Spain is for the first time to introduce prison sentences for the owners or administrators of websites that provide links to copyrighted material on external pages, infringing intellectual property laws.
Current Spanish legislation only provides for sentences of up to four years for people who "reproduce, plagiarize, distribute or pass on" copyrighted material without the consent of the author. Sites that simply provide links to second-party providers of content have previously been immune from prosecution.
The upcoming reform of the penal code, which is expected to be approved shortly by the Cabinet, will include jail terms of between six months and six years for the offense, as well as allowing for the removal of protected material and the closure of websites providing it.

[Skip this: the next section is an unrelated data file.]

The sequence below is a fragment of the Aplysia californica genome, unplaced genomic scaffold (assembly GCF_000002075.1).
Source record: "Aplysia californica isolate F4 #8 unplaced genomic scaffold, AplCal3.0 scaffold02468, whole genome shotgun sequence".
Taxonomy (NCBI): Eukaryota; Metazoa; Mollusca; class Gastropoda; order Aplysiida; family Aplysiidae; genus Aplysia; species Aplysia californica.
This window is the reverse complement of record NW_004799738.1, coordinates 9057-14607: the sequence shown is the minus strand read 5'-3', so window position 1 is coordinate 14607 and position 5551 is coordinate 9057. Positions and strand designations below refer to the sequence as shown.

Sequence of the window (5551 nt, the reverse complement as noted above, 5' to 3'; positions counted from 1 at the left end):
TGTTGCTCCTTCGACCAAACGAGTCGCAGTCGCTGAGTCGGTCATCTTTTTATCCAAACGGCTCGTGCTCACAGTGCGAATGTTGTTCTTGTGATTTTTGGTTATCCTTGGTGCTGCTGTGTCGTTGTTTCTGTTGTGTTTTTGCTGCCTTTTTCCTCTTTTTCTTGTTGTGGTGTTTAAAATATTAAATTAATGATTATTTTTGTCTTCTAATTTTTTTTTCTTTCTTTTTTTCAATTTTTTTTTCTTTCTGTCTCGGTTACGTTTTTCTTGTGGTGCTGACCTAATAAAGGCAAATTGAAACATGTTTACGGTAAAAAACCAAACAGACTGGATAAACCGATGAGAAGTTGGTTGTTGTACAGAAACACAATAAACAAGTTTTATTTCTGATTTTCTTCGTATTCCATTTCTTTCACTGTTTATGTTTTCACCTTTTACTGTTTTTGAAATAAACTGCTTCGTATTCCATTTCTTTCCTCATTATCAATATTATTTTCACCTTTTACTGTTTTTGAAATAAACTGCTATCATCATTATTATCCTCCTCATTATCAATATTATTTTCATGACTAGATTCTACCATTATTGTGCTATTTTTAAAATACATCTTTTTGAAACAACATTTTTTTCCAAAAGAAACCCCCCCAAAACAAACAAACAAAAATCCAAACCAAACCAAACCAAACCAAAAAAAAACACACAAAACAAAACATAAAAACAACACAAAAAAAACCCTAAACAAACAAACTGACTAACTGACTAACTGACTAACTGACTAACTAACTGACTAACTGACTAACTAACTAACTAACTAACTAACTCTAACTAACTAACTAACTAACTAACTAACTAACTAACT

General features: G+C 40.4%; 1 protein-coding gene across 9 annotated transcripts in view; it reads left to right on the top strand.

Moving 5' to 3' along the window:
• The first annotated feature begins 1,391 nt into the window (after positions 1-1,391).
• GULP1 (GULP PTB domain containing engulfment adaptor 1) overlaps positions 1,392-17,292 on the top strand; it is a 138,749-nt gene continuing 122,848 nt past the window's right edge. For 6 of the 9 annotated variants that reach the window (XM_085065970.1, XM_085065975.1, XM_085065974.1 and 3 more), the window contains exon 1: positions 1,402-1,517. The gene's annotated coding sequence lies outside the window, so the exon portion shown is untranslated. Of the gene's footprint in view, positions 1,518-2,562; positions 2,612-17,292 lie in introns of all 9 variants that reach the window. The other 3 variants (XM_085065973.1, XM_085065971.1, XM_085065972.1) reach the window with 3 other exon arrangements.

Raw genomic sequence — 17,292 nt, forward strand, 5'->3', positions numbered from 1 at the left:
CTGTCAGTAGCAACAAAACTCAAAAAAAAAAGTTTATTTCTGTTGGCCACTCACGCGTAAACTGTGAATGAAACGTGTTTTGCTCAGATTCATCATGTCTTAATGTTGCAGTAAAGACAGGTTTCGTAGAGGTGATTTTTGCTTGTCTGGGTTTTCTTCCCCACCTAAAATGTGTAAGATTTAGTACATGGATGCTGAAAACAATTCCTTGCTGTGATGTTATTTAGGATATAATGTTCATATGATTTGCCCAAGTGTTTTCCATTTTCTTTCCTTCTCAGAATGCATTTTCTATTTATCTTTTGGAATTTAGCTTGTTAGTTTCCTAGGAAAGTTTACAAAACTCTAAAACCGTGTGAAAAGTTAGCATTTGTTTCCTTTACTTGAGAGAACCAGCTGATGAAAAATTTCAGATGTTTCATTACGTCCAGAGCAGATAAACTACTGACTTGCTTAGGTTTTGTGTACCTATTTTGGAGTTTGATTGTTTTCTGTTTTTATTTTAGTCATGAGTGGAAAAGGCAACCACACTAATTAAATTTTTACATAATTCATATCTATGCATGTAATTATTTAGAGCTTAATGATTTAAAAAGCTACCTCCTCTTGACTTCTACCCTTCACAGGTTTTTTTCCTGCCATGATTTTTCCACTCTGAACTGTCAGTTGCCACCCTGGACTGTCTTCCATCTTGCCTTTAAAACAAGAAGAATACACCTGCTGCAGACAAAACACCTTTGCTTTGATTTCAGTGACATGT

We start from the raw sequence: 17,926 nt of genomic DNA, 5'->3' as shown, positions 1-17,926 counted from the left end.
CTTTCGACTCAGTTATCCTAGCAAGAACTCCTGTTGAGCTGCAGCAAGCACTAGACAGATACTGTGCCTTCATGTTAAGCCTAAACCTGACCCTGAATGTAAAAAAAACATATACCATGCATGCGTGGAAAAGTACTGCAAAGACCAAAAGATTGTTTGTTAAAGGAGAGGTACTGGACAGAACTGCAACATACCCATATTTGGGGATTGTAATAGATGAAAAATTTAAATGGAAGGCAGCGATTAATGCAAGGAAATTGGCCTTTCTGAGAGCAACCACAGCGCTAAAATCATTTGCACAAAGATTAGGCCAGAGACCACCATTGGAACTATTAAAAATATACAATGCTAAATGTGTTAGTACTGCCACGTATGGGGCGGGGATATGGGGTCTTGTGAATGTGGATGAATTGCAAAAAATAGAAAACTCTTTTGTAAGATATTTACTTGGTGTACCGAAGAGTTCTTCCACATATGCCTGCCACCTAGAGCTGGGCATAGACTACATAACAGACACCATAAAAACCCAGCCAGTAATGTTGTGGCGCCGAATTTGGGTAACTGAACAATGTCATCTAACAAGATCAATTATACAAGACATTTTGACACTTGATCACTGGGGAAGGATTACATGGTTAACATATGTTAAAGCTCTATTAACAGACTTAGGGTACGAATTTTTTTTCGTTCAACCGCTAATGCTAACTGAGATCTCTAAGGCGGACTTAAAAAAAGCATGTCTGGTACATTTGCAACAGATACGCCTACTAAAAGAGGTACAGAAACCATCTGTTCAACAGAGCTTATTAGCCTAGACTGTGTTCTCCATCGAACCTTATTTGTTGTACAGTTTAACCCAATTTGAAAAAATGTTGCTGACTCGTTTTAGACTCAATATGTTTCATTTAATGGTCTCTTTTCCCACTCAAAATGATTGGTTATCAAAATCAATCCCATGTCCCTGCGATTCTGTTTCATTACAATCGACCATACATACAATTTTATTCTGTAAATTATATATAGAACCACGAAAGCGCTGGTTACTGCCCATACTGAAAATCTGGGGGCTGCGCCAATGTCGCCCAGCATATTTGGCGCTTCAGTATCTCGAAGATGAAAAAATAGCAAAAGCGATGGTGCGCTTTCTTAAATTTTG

The proposal, drafted by the Justice Ministry, has led to heated debate between the Interior Ministry — under pressure from internet operators seeking a softer law — and the Culture Ministry, which is besieged by artists seeking to stem the hemorrhage in their incomes.
The United States had placed Spain on its internet piracy blacklist in 2008 due to the high number of illegal downloads being made. However, it removed Spain last year when the Popular Party government of Mariano Rajoy pushed through tougher legislation that had been included in the so-called Sinde Law, named after former Culture Minister Ángeles González-Sinde, which allowed for the closure of websites offering copyrighted content. The Sinde law was introduced by the former Socialist government, but the necessary enabling regulations were not put into place until the PP came into power.